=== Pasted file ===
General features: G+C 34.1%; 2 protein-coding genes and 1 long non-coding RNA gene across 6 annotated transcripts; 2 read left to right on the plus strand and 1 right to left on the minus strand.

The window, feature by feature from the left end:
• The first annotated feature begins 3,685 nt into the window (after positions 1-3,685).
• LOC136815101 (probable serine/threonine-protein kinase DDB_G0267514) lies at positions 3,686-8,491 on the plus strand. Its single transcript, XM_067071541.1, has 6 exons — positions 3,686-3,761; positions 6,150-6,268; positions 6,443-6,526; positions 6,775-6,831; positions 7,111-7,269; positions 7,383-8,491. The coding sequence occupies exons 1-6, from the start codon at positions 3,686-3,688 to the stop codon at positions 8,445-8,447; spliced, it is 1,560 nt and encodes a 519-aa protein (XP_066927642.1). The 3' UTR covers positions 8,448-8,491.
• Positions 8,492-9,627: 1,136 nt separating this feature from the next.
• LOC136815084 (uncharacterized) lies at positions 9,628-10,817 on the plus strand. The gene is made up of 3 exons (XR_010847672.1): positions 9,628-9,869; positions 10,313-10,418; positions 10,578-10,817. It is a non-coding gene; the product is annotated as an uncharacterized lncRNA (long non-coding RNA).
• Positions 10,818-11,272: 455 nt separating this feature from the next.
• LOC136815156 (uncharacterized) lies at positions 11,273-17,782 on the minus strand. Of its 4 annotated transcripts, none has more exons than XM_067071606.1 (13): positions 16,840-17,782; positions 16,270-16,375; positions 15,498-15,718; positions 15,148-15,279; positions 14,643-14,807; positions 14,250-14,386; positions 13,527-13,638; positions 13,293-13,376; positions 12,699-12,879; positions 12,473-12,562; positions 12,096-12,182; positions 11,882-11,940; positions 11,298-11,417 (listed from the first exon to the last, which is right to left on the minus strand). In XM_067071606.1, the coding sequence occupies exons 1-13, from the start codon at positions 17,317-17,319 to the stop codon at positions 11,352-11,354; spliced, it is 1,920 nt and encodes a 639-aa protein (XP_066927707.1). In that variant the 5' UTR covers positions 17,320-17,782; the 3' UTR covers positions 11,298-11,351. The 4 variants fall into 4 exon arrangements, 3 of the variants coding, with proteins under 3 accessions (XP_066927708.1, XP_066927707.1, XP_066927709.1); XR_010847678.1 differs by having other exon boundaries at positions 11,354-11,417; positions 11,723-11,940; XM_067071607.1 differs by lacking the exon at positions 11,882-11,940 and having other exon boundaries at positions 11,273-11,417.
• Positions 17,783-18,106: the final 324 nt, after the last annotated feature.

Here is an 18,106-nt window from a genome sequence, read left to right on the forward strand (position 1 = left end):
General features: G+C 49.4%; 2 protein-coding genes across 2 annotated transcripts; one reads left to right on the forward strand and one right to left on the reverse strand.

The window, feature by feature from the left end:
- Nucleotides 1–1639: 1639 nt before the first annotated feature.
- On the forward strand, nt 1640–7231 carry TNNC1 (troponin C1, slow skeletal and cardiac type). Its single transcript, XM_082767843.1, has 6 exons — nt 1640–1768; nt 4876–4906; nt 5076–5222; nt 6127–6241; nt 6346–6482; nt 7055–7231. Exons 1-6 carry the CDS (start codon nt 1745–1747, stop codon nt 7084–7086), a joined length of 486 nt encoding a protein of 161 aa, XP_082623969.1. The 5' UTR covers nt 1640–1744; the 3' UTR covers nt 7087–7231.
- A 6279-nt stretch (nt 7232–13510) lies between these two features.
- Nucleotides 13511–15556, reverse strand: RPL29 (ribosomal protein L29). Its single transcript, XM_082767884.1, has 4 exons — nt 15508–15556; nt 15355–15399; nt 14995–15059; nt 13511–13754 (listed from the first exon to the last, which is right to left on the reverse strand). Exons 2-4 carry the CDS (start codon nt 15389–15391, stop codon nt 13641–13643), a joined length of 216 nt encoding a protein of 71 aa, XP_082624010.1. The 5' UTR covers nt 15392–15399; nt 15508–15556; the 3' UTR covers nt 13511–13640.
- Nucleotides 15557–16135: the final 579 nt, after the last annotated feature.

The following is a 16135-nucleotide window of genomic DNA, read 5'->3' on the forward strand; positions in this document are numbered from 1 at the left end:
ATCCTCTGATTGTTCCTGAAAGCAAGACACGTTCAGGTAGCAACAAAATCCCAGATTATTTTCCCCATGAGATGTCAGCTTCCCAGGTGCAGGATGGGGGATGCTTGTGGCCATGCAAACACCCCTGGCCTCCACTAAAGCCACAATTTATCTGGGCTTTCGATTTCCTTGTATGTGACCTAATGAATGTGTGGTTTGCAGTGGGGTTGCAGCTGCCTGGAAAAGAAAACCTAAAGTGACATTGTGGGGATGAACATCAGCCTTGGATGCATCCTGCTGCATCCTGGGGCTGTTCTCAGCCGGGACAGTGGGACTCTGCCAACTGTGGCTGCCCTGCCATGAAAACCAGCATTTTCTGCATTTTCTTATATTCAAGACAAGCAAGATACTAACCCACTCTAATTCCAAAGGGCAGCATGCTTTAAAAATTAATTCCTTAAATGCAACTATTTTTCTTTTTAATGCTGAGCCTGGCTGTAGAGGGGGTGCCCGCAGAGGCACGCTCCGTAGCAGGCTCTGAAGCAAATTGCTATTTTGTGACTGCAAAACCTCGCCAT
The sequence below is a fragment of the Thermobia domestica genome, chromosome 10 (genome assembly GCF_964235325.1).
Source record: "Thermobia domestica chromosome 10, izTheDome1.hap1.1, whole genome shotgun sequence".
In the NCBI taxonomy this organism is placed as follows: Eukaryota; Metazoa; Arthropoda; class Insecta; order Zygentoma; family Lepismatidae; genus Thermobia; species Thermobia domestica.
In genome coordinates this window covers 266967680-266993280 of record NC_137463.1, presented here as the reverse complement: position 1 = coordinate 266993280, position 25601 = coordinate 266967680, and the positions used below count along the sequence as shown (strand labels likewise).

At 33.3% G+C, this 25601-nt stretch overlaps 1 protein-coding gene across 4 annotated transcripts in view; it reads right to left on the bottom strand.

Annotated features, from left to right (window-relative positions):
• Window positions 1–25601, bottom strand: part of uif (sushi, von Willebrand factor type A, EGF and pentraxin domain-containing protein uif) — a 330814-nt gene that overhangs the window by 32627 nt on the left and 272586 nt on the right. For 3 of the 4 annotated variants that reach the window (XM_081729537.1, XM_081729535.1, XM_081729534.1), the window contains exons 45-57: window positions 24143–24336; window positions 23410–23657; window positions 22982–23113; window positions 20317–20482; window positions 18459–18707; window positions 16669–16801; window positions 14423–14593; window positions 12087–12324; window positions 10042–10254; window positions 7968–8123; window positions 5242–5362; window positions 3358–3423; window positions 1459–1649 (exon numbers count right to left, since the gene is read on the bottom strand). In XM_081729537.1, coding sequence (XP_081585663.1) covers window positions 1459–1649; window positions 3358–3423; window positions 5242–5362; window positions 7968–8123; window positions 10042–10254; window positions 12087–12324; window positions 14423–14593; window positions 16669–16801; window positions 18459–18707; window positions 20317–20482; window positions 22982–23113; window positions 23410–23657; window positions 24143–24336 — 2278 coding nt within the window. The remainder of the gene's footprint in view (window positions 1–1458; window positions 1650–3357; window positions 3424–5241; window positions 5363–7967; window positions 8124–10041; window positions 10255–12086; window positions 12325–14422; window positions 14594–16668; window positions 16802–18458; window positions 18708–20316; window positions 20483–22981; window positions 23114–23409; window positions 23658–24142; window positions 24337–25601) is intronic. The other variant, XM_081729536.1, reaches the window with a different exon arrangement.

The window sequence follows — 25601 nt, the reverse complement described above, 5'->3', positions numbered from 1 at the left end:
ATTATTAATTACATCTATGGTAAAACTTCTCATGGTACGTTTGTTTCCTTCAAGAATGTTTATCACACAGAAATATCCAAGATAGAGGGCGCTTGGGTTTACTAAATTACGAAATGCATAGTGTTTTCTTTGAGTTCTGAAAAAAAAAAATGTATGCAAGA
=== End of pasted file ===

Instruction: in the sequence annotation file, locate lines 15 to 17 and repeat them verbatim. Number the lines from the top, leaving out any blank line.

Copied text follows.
- A 6279-nt stretch (nt 7232–13510) lies between these two features.
- Nucleotides 13511–15556, reverse strand: RPL29 (ribosomal protein L29). Its single transcript, XM_082767884.1, has 4 exons — nt 15508–15556; nt 15355–15399; nt 14995–15059; nt 13511–13754 (listed from the first exon to the last, which is right to left on the reverse strand). Exons 2-4 carry the CDS (start codon nt 15389–15391, stop codon nt 13641–13643), a joined length of 216 nt encoding a protein of 71 aa, XP_082624010.1. The 5' UTR covers nt 15392–15399; nt 15508–15556; the 3' UTR covers nt 13511–13640.
- Nucleotides 15557–16135: the final 579 nt, after the last annotated feature.